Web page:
What it’s Like Living with Wall Beds — 600sqftandababy

This is an update to an article compiling the most common questions about living with wall beds. I updated it answering questions about wall bunk beds and how they work in our new space. Don’t miss a special offer at the end of the post.

What wall beds do you have?

We have the base model Resource Furniture Ulisse (Queen) (related to similar Penelope, the Ulisse is the most basic model with visible hardware) in matte white. The children have the Kali Duo wall berths with metal top guards and gray headboards.

How much did your bed cost?

Honestly it’s been 9 years, I can’t remember the exact cost, but it was definitely thousands of dollars and a big investment. I’m sure the price has changed over the years. You should request a quote from Resource Furniture. You can also shop for other options, I believe the wall bed market is growing, just be careful to ensure the safety of mechanisms and installation. As always, I recommend professional installation to ensure the bed is securely attached to your wall.

While a Murphy bed is a big investment compared to a new bed frame, we’ve always thought of it as a second bedroom investment. A second bedroom in our town is a jump of $200-300,000 or about $500-600 more in rent per month. When you compare the cost of the high-end Murphy bed against the cost of moving and increasing rent or mortgage payments, the cost doesn’t seem as prohibitive. I’m still shocked that our Murphy bed kept us in our apartment for 7 more years! We initially thought it would allow us to stay 2-3 years.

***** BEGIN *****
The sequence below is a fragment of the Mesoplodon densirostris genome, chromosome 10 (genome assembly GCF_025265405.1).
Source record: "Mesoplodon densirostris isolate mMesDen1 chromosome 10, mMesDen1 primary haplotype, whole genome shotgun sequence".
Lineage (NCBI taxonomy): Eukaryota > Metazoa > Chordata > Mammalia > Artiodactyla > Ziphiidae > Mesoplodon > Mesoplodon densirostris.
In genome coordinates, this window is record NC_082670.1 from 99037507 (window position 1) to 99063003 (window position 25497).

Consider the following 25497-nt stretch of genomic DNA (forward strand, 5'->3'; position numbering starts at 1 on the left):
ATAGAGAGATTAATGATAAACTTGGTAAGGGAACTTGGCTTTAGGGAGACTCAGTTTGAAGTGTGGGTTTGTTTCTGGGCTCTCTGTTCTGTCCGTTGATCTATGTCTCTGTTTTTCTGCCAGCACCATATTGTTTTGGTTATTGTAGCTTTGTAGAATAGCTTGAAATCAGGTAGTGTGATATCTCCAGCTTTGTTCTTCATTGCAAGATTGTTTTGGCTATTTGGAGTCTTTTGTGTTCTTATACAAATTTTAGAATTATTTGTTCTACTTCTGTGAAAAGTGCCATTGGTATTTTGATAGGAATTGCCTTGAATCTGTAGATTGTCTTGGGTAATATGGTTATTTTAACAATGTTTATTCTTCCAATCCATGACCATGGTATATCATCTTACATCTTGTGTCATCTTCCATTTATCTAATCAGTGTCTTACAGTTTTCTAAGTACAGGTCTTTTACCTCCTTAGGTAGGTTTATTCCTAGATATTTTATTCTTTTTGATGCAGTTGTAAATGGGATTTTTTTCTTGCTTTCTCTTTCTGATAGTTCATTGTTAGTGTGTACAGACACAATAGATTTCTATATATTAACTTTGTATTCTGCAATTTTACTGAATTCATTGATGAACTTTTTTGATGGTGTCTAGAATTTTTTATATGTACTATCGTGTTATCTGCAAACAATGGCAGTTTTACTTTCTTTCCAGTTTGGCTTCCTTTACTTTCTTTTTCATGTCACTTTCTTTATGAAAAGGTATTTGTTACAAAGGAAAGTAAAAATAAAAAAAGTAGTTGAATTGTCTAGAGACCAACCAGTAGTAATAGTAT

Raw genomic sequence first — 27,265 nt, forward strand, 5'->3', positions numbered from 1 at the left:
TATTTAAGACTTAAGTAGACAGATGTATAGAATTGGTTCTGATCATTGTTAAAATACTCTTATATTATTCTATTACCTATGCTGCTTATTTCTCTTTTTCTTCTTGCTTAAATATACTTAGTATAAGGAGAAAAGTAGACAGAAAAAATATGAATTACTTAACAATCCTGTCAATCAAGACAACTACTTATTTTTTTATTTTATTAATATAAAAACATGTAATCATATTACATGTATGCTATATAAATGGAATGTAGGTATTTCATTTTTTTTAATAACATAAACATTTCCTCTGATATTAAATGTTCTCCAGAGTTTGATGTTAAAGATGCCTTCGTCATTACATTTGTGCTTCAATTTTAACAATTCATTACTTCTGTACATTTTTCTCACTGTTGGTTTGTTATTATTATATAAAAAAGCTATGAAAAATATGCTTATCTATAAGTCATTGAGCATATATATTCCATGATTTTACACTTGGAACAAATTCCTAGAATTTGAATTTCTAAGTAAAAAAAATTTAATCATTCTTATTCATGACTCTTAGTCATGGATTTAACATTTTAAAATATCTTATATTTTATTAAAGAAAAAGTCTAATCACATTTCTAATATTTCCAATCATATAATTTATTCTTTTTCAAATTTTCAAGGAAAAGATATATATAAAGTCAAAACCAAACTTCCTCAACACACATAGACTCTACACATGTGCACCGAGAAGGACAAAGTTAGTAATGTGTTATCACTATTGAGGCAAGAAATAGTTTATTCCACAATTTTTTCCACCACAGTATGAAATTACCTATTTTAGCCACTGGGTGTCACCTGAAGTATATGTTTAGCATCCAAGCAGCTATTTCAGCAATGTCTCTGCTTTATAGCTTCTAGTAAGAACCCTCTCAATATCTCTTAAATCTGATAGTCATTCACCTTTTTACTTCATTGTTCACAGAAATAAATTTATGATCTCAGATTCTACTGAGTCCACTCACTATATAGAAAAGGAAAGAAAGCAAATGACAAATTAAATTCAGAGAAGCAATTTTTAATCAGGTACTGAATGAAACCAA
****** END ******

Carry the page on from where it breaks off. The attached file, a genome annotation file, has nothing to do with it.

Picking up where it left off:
Will your children be crushed if you move away from the bed while putting it away? How to ensure the safety of children with the Murphy bed?

This question actually prompted this post. I guess the reader’s experience with Murphy beds is the vintage versions that come plummeting out of the wall. This new version has pneumatic pistons to facilitate the ascent and the slow descent. I can put the bed away or pull it down with one hand.

Also, I like to think I wouldn’t leave while my kid helps put the Murphy bed away. I have not yet ;). But even if I did, the bed would slowly lower onto them and stop when the legs came out, so I doubt serious damage would occur. There is also a safe on the bed, so you have to unlock the bed (well above child’s height) and then pull it out again to lower the bed. This feature also ensures that if the bed is not stored properly and locked, it will still not fall over. All I’m saying is that we and the kids have definitely been injured over the years, but none of the injuries were from the Murphy bed.

I was wondering what mattress you have that allows you to keep your pillows and bedding on when you close the bed? Do you like to?

We purchased our mattress from Resource Furniture. I’m pretty sure we bought the firmer option because we wanted it to last a long time. We were really nervous about the whole Murphy bed concept and the store convinced us that a traditional mattress would sag over time. We are happy with our mattress although I can’t say I’m a mattress expert. I wonder if another (more affordable memory foam mattress) would accomplish the same thing. I measured our current mattress and it’s about 6.5 inches thick. We have had it now for 9 years and it has held up very well and is still very firm.

Our bed is put away by making the bed and folding the duvet over the edges. Then two straps are buckled on the bed to hold everything in place.

Also, what bedding/blankets do you use in the winter that are warm enough and thin enough to zip up in the bed? We have a big down comforter, but I feel like it will need to be replaced.